In case there are any business entities still un-registered, it may not be a big concern as the Government is collecting all the sale data from taxpayers (through GSTR-1 return) and details of transportation of goods (through e-way bill mechanism). In days to come, all this captured data will certainly be put to use (i.e. for unearthing GST evasion), particularly after introduction of invoice matching,to further boost GST revenues.
Initially, technology was perceived as curse by the taxpayers thanks to the non-responsive GSTN portal and technical glitches, however, now it is seen as cure, as till now, it has enabled filing of more than 120 million GST returns!
Thus, in GST regime, it is and will be all about e-governance whether it is filing of GST returns, applying refunds, uploading e-way details or invoice matching (upcoming). At present, there is huge scope for bringing simplicity in online compliance (such as uploading of job work details or transitional credits or e-way bill etc.) and improving the taxpayers experience.
Herein, based on the last year experience, it is strongly advisable that the Government should not rush into bringing invoice matching and the compliances (including annual returns, GST audit) should be introduced only after detailed testing.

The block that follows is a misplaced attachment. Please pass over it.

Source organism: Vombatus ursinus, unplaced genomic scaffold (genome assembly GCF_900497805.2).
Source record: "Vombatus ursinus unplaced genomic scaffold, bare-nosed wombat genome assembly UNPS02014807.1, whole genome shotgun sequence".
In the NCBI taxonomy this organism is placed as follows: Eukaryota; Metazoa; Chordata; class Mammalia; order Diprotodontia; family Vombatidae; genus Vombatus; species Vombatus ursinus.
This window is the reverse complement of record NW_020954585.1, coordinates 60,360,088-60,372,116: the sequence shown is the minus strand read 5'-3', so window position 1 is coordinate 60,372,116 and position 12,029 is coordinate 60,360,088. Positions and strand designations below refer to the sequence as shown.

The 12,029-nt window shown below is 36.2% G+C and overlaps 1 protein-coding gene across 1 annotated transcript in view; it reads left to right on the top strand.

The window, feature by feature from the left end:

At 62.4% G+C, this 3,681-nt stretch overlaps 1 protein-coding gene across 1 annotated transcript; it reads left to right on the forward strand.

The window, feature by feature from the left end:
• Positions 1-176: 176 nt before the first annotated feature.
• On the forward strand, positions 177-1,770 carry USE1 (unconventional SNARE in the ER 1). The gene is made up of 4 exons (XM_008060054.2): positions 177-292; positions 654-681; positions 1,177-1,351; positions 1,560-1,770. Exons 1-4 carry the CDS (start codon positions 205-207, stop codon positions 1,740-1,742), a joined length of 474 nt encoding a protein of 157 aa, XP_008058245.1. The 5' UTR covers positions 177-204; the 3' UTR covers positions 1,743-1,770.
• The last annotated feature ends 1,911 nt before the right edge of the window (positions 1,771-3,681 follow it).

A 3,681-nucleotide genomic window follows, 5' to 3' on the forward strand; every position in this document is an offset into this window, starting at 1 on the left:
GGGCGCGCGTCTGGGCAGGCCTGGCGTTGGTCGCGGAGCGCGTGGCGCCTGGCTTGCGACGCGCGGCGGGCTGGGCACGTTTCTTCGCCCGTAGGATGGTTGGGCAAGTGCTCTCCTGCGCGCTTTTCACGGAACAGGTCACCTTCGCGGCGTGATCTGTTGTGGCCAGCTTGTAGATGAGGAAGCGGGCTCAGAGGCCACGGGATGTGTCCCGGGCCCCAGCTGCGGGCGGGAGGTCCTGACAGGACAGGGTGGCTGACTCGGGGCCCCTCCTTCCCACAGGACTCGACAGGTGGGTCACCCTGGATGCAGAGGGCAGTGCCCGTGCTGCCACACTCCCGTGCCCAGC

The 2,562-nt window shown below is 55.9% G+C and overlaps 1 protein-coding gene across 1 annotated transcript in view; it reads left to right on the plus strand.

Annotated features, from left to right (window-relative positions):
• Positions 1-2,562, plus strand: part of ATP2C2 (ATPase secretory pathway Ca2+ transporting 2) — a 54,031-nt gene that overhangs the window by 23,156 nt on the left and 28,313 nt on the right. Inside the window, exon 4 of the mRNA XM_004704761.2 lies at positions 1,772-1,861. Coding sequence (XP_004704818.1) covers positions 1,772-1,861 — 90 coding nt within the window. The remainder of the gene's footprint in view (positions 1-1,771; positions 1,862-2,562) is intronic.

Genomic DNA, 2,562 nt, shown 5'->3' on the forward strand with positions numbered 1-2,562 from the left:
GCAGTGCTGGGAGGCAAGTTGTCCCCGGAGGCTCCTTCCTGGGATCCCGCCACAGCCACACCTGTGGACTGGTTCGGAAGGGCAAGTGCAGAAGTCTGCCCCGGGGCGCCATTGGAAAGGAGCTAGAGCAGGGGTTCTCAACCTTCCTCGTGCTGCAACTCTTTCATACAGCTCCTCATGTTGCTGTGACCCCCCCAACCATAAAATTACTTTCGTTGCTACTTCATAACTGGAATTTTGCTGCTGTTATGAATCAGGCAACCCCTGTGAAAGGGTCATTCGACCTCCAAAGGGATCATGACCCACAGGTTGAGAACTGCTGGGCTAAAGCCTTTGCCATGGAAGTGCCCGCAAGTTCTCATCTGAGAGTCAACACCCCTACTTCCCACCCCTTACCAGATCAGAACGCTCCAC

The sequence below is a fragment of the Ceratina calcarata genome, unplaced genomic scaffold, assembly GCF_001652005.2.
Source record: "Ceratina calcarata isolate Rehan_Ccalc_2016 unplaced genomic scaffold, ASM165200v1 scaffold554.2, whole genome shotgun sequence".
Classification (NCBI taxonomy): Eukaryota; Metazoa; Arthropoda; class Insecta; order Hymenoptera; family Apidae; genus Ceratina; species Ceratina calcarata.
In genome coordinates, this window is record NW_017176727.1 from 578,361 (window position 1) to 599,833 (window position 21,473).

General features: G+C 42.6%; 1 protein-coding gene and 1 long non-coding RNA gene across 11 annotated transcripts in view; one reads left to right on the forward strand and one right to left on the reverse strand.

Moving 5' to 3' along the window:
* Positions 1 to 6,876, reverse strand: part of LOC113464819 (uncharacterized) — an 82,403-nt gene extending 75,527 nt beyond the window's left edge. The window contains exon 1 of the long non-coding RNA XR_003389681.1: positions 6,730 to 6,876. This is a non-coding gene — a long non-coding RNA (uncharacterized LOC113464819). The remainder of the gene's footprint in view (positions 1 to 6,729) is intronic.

In pre-GST regime, stagnancy in tax laws was the norm and changes were an exception (as changes used to take place annually at the time of Union/State Budget). However, in GST regime, change has become the norm as GST has witnessed numerous changes, almost everyday, in each and every aspect. Since its introduction, almost everything in GST has changed be it rates, rules (amended 19 times), notifications, exemptions, return process, due dates, e-way bill mechanism etc. Moreover, court cases/writ petitions, Advance Rulings (more than eighty) are pouring in with unfailing regularity.
In the second year, changes in GST law are likely to continue as the Government is relooking at reverse charge mechanism (RCM), tax deduction/collection at source (TDS/TCS), invoice matching, annual return, GST audit (like erstwhile VAT audits), simplification of GST returns, anti-profiteering provisions, tax evasion etc. Herein, I feel, it would be advantageous if the Government shares a detailed roadmap and initiate public consultation of likely changes to provide an environment of certainty for businesses.
It is pertinent to note that in GST there are many junctures wherein the paths of Central Government, State Government, National Anti-Profiteering Authority (NAPA), Advance Ruling Authority etc.are expected to criss-cross and thus a better co-ordination and proactive dialogue between them could be helpful.
Now, after the GST anniversary celebrations are over, the taxpayers should once again roll-up their sleeves to align their business processes, configure ERPs (to incorporate TDS/TCS, RCM, e-way bill mechanism, new return formats etc.) and seek clarifications through advance ruling, reconcile GST returns with financials and be ready for GST annual returns and audits.
(The Author is a Chartered Accountant and has authored books on GST and Gulf VAT.)